The DMA transfers do go over the AXI bus. However, we have not benchmarked DMA transfer latency for small packets. This is something that we may benchmark in the future, but we have not at this point. In general, we expect the use-case for DMA to be high throughput, extended use applications, where latency does not matter nearly as much. In order to get high throughput you end up with a high latency anyway, because the Real-Time processor needs to read large chunks of data at a time in order to keep up with the FPGA.

 

In general, we assume that for the extremely low latency applications, interrupts will be used. This way the Real-Time application does not need to spin in a loop monitoring the FPGA for incoming data. If you need to transfer a lot of data but also need low latency, you might consider a combination of interrupts and DMA. Interrupts transfer the identify bits (or whatever needs to run at low latency), and the DMA follows up with a payload.

 

Can you explain in more detail your use case (or a generalized example use case) for needing 128 byte packets at extremely low latency? We are definitely interested in knowing more about non-standard use cases.

Colden
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Hi Colden,

 

thanks for the interesting reply.  One thing I don't understand is how Interrupts help transfer data (I thought they were the FPGA-RT version of occurrences).  In fact the help for the "Wait on IRQ" on the RT side states that the function will actually hog a CPU and may cause other code to stop executing until it has finished executing.  This is certainly something I want to avoid.

 

I should perhaps clarify a bit more what I'm referring to.  I should really be using the word "Overhead" instead of "Latency" when referring to the DMA calls.  Where our control loop is spending significant portions of time waiting for data from the FPGA, this kind of amounts to the same thing but it's not strictly the same.  If we wait 6 us for data arriving and anohter 6us before it can be sent (Because this is the overhead associated with the SMA transfer) then we have 12 us delay if we simply loop data back and forth between the FPGA and RT.

 

I have benchmarked DMA FIFOs on a PXIe-8115 with a 7865R and have found that the minumum transfer time for a single DMA is around 6us (According to RETT).  This is for sending a single U8 over DMA.  For approximately 100 U8s we still need the same time of approximately 6us.  Only over 100 U8s do we start to see a linear increase in DMA transfer execution time (0f 60ns per element IIRC).  What this means is that the transfer of data over DMA is only really efficient when we are sending at least 100 elements.  In our application we send less that that, so we're essentially in the region where the DMAs are not operating at full efficiency.  Although we have no plans to incorporate a Zynq into our products, the very low latency of the AXI bus sounded like it could change this behaviour significantly.  If we could lower this DMA overhead of 6us (equivalent to sending 100x U8) to, say 2us (25 x U8) then our RT loop would actually be able to run faster (We are currently reaching 20kHz without problems).  If the overhead dropped to 0.4 us (5 U8) then we could actually consider operating a pipelined DMA transfer within our RT loop with data being transferred in several sequential packets instead of one "large" monolithic packet.  Between DMA calls we could then execute parts of our RT control loop and thus increase overall responsiveness (i.e. latency) of our loop.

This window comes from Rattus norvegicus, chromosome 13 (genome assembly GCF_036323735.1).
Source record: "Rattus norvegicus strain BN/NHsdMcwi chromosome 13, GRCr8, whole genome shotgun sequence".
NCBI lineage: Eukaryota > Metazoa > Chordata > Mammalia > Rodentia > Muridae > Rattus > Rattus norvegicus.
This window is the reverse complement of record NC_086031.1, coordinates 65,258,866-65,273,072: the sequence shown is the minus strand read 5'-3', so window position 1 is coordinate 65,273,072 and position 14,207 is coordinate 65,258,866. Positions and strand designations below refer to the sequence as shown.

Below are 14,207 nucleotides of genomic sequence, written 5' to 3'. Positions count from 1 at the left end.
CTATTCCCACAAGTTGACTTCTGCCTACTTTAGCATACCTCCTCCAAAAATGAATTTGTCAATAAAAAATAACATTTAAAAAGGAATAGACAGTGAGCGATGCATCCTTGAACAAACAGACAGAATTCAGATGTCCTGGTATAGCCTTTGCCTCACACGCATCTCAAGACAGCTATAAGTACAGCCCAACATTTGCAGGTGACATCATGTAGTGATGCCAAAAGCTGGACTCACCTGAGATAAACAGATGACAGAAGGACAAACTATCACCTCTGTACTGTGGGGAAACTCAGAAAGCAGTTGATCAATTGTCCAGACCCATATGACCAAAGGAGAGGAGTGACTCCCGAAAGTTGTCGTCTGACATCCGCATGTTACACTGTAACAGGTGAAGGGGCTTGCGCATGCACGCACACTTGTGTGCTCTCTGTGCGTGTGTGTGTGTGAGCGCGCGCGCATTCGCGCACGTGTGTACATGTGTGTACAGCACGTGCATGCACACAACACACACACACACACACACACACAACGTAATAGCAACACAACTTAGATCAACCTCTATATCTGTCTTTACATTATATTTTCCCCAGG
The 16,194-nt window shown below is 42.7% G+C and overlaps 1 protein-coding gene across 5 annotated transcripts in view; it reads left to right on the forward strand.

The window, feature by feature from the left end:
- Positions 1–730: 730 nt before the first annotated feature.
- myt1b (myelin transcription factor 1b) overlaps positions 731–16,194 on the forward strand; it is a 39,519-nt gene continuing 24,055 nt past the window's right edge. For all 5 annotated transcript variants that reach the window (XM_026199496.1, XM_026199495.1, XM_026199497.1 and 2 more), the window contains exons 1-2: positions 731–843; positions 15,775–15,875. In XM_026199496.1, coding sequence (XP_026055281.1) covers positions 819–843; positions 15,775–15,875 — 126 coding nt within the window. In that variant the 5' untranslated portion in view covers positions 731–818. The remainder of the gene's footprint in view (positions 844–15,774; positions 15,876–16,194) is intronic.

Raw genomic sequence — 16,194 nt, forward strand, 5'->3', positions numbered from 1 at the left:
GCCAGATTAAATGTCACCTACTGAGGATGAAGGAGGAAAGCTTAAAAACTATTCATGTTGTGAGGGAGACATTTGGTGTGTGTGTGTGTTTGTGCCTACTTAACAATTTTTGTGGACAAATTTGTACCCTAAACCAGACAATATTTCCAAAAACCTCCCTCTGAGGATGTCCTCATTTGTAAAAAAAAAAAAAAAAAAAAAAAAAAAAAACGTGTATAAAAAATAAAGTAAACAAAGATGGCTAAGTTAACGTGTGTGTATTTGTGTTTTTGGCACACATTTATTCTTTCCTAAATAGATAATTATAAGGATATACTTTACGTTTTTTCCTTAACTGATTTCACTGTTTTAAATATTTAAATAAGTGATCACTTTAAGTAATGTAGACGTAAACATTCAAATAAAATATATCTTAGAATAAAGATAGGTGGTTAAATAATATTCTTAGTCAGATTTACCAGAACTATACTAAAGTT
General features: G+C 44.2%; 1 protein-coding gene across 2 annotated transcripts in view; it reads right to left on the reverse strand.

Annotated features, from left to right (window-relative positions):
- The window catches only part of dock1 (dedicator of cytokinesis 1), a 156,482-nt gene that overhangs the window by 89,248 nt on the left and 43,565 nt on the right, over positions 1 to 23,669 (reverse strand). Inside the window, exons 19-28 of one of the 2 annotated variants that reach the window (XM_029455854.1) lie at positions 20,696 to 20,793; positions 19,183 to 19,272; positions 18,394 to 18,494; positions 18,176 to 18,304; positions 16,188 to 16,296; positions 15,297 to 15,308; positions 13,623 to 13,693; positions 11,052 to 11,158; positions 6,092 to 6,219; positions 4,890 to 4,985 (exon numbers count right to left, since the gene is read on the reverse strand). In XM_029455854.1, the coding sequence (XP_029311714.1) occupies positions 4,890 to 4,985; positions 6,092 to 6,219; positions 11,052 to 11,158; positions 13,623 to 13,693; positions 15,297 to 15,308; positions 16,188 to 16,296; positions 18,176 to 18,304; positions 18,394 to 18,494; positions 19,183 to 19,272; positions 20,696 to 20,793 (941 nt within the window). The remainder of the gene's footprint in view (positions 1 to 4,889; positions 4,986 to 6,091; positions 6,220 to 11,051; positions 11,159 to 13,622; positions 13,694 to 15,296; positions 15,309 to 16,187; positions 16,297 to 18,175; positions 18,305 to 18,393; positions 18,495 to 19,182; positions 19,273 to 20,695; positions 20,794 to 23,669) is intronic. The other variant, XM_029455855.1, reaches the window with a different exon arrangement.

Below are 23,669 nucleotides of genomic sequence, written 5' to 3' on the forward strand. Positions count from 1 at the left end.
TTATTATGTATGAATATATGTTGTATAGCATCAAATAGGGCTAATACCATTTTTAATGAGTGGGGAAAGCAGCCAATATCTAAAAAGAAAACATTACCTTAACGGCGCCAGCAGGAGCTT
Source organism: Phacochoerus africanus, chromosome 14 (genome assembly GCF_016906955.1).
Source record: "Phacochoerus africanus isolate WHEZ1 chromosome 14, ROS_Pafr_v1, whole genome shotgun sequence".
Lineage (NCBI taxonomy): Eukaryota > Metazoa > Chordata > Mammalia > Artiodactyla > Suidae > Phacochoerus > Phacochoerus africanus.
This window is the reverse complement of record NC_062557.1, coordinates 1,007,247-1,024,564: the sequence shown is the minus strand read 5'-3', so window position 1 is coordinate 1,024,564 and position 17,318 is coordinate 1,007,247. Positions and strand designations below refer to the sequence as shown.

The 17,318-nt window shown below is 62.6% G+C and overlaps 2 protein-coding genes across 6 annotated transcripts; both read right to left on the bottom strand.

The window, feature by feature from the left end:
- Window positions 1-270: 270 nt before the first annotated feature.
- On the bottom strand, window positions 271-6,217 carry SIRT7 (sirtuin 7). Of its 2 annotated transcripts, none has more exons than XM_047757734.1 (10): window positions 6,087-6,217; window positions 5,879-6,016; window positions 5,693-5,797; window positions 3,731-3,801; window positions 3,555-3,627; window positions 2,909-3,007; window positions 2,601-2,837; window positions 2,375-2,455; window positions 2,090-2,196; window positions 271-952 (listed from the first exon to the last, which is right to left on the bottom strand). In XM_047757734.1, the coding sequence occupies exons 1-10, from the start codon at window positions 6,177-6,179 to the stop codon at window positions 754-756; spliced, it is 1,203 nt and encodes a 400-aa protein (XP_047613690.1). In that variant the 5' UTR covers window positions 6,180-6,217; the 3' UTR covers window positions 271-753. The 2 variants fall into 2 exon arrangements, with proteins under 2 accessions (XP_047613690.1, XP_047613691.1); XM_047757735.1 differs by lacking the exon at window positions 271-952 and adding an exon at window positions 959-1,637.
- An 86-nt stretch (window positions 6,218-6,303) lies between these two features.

Other considerations would be using two DMAs in parallel to achieve faster data transfer.  The lower the overhead, the more scenarios would benefit from this.

 

My considerations are mainly theoretical at the moment but it might come iin handy for future developments.

 

Shane.

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Hello Intaris,

 

"Wait on IRQ" is just useful for synchronization, so that you can read data from a read/write control only when it is ready to be read. They are definitely similar to occurrences. While an IRQ does transfer a small quantity of data (the IRQ number, if you have multiple), the real payload is in the read/write node that follows. Also, "Wait on IRQ" is blocking (unless it hits a timeout), but the general application requires that you have multiple loops so that it doesn't block other code. "Wait on IRQ" shouldn't hog an entire CPU, although it does use a thread. If you are short on threads then you could get slowed down by Wait on IRQ.

 

In the application you described, the best way to reduce latency of course would be to do everything on the FPGA. But if you do need to get data up to RT, in general you should see improved performance on the cRIO-9068 over similar cRIOs. The dual-core helps quite a bit with this, and my guess is that the AXI bus would help with the DMA latency (although I can't say that for sure because we haven't benchmarked it). That said, PXIe is generally faster than our cRIOs as far as CPU cycles and latency are concerned, partially because you can get a really fast CPU in your PXIe controller.

Colden